Good morning all,
Following on from the recent thread about the colour banded magpie, I have now received a report from the ABBBS concerning their policy on banding rehabilitated birds which I am passing on. I hope this will answer any queries that people may have.
From: ABBBS [
Sent: Tuesday, 7 April 2015 10:26 AM
To: 'Mark Clayton'
Subject: RE: [canberrabirds] Tagged Magpie [SEC=UNCLASSIFIED]
You are spot on in all regards. I have attached our current policy on banding rehab birds in case you want to pass it onto the list. In short we have supported banding projects on rehab birds in the past and continue to do so now in a limited fashion, mostly for species where there is a paucity of information.
My main concern is that there are birds being marked without approval and of course we have no idea where to pass them onto. I am sure the NPWS will also be interested in the report as they need permit the activity.
Feel free to pass my details onto interested people on the list in case they would like to discuss the possibility of a rehab project in more detail.
Senior Project Officer
Australian Bird & Bat Banding Scheme
GPO Box 8
CANBERRA ACT 2601
Please send all ABBBS related emails to: m("environment.gov.au","abbbs");">
From: Mark Clayton [m("bigpond.com","chollop7");">]
Sent: Sunday, 29 March 2015 11:45 AM
To: 'Philip Veerman'; 'Denise Kay'; 'Canberra Birds'
Subject: RE: [canberrabirds] Tagged Magpie
To reply to Philip’s question, the bird was not given an ABBBS band as there is no official project on banding rehabilitated birds in the local area. All ABBBS bands can only be used on officially approved studies. The plastic band, as I noted in my earlier email, was technically placed on the bird “illegally”. Again it is the ABBBS that issues colour banding authorities for the use of colour bands, patagial wing tags and nasal saddles. This is to avoid any potential conflict between researchers who may inadvertently use the same colour combinations. Problems have arisen in the past where this has happened. Theoretically what should have happened in this case was for the colour band to be removed before the magpie was released. I know that the carers are interested to know what happened to their birds but it could have resulted in compromising someone’s study, especially if it involved a lot of other colour banded rehabilitated birds. In this case however, to the best of my knowledge, there is no study in the local area on magpies.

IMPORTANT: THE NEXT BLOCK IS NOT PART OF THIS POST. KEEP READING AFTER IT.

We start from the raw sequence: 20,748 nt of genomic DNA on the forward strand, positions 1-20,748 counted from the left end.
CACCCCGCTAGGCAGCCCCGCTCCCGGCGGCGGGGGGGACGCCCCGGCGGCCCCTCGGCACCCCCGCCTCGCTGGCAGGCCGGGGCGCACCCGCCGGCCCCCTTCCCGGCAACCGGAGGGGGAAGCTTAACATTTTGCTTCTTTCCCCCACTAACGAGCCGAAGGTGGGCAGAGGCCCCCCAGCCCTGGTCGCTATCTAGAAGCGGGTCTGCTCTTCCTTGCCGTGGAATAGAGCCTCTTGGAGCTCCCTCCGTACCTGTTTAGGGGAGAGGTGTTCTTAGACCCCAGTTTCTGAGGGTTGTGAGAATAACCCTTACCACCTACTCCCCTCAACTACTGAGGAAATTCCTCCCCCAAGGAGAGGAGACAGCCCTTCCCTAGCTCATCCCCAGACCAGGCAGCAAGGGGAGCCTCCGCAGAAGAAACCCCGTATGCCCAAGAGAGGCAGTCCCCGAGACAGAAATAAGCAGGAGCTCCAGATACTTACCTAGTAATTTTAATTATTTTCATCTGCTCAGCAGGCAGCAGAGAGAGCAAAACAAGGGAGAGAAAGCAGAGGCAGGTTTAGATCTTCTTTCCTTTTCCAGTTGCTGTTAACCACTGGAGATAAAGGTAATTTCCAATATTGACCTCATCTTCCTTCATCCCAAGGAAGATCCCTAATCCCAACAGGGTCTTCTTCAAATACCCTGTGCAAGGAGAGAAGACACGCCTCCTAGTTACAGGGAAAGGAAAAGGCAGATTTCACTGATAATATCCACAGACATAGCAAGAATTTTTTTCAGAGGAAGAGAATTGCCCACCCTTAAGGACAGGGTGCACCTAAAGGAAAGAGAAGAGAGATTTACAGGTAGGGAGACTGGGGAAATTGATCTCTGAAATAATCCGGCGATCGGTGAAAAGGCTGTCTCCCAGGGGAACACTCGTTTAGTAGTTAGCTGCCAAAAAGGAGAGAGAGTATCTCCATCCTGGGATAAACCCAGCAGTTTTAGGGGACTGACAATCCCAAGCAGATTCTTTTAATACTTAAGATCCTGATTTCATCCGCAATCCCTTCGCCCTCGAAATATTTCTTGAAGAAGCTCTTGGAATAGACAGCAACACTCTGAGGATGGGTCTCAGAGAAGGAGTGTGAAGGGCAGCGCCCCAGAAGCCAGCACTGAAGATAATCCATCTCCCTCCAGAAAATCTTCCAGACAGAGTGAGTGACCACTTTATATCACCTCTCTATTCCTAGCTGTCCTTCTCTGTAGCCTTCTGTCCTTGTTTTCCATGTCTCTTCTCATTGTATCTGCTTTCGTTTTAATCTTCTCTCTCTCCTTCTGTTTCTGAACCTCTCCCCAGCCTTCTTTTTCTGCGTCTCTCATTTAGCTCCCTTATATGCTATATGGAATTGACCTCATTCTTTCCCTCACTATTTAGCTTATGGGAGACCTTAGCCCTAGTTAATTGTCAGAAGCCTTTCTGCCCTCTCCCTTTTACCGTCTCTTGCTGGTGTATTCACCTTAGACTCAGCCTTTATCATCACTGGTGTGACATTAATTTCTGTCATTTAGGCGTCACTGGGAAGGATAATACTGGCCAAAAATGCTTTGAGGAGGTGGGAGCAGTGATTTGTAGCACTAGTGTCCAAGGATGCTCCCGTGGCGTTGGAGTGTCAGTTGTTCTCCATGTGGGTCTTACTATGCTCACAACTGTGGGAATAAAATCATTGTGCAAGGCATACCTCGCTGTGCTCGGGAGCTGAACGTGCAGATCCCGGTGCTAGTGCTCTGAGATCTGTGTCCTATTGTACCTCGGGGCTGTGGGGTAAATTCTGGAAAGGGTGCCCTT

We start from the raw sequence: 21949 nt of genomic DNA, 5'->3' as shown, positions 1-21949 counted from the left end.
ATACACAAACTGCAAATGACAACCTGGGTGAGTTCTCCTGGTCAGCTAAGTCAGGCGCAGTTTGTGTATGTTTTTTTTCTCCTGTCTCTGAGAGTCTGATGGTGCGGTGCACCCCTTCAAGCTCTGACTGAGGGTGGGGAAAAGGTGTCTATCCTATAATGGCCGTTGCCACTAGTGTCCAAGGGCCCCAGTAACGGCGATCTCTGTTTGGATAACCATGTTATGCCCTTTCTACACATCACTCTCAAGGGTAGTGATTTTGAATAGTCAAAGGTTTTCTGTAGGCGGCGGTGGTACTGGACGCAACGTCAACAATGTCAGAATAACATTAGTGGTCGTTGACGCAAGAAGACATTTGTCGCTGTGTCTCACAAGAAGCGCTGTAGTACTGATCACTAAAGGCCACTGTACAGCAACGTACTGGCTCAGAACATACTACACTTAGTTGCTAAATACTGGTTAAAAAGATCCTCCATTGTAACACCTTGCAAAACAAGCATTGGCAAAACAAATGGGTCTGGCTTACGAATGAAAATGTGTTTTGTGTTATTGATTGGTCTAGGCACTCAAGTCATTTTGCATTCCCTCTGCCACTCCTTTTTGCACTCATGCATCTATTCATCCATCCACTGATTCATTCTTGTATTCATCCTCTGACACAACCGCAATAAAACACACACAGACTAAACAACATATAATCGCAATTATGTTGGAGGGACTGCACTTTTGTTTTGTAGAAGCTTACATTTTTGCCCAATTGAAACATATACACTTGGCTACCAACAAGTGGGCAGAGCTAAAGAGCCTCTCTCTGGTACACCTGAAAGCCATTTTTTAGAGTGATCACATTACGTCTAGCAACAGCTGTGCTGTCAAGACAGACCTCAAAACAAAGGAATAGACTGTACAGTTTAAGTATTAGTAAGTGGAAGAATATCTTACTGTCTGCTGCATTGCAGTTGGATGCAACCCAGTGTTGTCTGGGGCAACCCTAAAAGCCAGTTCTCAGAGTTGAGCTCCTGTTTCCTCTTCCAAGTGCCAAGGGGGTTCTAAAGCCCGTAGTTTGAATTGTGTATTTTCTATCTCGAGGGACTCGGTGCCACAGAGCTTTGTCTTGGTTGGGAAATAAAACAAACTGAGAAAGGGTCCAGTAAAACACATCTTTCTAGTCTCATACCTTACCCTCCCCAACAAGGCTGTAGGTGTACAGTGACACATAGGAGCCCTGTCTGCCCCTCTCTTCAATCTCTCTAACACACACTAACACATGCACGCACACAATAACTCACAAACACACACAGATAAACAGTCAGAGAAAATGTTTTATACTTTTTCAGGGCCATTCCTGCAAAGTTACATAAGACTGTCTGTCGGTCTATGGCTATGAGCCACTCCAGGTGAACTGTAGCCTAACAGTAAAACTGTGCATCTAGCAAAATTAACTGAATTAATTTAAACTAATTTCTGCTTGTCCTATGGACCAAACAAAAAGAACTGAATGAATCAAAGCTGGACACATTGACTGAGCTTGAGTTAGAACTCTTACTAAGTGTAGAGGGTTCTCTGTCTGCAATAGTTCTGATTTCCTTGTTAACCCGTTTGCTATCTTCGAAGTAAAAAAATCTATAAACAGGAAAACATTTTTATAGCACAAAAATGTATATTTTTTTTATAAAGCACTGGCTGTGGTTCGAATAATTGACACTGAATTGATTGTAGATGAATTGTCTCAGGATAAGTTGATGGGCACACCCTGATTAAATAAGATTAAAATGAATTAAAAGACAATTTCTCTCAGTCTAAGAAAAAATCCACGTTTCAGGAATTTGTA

It is highly unlikely that the ABBBS will endorse any future program of banding rehabilitated birds either locally or elsewhere in Australia. As mentioned by Marg Peachy, there are not too many chances to get genuine recoveries (see next paragraph). There have been quite a few studies in Australia where banding of rehabilitated birds has been done. I think it has really only been successful on larger seabirds. I will contact the banding office to see if they can provide references to any papers on the subject and will pass the information to the list.